I had walked with my dad from Kataria Colony in the morning to a place called Govind Nivas which was apparently where my dad had grown up. He dropped me off at Govind Nivas and I found myself in a room within an unknown place—apparently referred to as a flat—suddenly under Badi Mummy’s sole care. I remember some of the interactions that transpired but only vaguely. She didn’t seem to smile much and everything she said confused me, in a frightening way because she clearly wanted me to understand what she was saying. But I just couldn’t. I couldn’t fulfill my grandmother’s desire. Her language confused me. Not knowing what she was saying made me fearful. I felt trapped. I felt alone.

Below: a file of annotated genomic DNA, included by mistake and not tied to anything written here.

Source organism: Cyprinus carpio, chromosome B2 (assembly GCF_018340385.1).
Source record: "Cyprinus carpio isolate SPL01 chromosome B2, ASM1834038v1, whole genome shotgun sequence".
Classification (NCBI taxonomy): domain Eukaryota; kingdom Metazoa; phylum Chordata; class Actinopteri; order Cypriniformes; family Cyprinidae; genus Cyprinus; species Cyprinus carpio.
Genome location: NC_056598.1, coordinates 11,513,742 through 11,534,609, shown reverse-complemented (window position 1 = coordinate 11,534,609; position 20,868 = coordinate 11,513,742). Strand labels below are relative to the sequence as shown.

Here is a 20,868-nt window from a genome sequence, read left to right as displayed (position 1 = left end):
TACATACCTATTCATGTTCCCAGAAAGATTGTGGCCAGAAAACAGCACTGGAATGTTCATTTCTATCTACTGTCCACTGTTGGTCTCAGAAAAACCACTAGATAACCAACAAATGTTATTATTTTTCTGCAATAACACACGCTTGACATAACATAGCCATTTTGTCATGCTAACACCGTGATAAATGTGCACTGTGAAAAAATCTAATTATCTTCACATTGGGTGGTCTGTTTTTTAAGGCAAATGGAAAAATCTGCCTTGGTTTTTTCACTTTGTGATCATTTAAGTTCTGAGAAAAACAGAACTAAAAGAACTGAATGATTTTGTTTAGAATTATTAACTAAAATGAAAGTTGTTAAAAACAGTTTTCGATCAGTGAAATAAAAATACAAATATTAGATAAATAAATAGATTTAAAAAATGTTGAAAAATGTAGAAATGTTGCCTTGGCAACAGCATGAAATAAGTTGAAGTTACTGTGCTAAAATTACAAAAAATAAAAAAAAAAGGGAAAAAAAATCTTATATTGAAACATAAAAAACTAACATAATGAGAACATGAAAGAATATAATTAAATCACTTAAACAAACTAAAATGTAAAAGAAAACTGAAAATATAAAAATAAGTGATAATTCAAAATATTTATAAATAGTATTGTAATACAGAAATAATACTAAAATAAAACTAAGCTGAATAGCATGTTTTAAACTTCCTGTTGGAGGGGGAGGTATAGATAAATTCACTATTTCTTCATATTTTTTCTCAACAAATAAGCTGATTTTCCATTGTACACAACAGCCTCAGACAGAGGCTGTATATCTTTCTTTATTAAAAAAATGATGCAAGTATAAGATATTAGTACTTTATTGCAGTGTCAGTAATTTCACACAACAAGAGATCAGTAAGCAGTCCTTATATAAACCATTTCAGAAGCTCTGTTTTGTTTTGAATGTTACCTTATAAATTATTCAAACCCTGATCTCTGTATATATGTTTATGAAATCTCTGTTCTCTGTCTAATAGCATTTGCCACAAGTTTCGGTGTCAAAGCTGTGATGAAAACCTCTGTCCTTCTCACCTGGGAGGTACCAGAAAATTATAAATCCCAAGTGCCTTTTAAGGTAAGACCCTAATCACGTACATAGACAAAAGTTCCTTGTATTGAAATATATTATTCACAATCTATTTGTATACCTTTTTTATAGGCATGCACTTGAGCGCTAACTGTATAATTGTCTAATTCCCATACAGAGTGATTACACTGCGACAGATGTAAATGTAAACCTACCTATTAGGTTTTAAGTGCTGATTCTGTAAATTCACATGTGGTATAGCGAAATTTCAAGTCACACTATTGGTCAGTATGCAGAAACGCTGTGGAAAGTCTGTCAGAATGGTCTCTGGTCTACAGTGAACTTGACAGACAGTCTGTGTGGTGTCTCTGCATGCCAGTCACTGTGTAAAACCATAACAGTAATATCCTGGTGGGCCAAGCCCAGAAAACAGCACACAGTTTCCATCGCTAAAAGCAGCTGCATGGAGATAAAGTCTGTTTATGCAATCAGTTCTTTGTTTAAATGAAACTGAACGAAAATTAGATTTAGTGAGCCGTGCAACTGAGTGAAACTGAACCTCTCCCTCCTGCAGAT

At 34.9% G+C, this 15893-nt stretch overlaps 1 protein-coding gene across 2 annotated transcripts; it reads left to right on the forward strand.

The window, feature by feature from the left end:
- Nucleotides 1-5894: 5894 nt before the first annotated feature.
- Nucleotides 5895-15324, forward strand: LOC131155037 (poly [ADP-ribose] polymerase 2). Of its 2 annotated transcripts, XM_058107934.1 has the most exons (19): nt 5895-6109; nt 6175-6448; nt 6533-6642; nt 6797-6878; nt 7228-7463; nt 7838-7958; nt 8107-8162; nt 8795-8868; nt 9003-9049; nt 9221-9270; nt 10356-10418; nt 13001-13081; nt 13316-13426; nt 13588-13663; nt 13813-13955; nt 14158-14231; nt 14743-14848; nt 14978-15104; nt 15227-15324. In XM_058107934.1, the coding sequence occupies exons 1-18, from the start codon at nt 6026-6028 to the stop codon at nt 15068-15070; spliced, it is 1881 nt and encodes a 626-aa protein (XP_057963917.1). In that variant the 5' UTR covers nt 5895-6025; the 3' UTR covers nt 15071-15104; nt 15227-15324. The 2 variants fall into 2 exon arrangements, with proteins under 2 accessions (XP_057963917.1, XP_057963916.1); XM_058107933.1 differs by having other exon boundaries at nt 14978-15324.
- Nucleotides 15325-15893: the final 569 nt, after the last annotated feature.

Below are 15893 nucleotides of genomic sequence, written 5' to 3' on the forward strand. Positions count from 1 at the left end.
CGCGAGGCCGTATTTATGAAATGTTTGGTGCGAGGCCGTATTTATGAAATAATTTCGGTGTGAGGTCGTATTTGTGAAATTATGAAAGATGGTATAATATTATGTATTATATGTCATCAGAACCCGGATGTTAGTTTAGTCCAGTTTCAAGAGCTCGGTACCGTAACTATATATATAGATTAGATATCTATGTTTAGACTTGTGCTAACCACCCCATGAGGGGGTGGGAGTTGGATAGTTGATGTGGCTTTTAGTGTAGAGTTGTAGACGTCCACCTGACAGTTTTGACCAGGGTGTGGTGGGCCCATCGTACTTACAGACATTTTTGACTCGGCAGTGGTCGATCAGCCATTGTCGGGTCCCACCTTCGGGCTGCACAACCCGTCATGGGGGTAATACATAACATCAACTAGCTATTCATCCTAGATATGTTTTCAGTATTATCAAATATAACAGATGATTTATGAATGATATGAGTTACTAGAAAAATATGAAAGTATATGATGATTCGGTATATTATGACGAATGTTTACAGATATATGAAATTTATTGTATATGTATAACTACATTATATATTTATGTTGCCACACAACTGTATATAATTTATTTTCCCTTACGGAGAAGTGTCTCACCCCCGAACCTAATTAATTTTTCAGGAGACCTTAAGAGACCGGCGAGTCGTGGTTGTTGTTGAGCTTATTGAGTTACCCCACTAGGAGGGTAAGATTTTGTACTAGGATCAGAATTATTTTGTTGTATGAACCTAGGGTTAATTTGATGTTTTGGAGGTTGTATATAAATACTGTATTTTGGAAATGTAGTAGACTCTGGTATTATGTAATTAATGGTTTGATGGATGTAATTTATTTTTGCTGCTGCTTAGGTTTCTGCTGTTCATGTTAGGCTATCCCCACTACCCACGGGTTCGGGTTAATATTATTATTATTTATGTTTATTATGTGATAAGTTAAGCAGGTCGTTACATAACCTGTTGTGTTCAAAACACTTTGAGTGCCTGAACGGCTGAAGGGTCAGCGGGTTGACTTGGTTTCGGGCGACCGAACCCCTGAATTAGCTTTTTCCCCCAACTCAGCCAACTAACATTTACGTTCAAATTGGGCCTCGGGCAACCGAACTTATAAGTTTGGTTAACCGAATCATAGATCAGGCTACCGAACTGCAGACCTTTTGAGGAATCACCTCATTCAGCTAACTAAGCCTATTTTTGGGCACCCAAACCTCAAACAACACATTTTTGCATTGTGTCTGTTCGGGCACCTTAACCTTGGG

Nobody was there to translate so I kept listening to her to no avail. Suddenly, I heard a familiar word that every child would naturally get excited about. My eyes lit up. “Tum cookie chaiye?” I had no idea what “tum” and “chaiye” meant but my recognition of the word “cookie“ (spoken through an accent) inspired a smile to spread across my face. I don’t remember if I also produced the word “yes” or maybe even “haan” but Badi Mummy vanished into the kitchen. I happily awaited the arrival of Oreos or Chips Ahoys.
After a few minutes, Badi Mummy emerged with something that looked nothing like any cookie I had ever known. It was flat, really big, warm, and tasted salty. Yuck. I had wondered why she had brought me a tortilla and I moved the steel plate to the side and said a universally-understood “no.” Badi Mummy made a sincere frown and pressed her hand against the air in my direction—a universally-understood gesture to wait. She turned on the TV and disappeared into the kitchen again.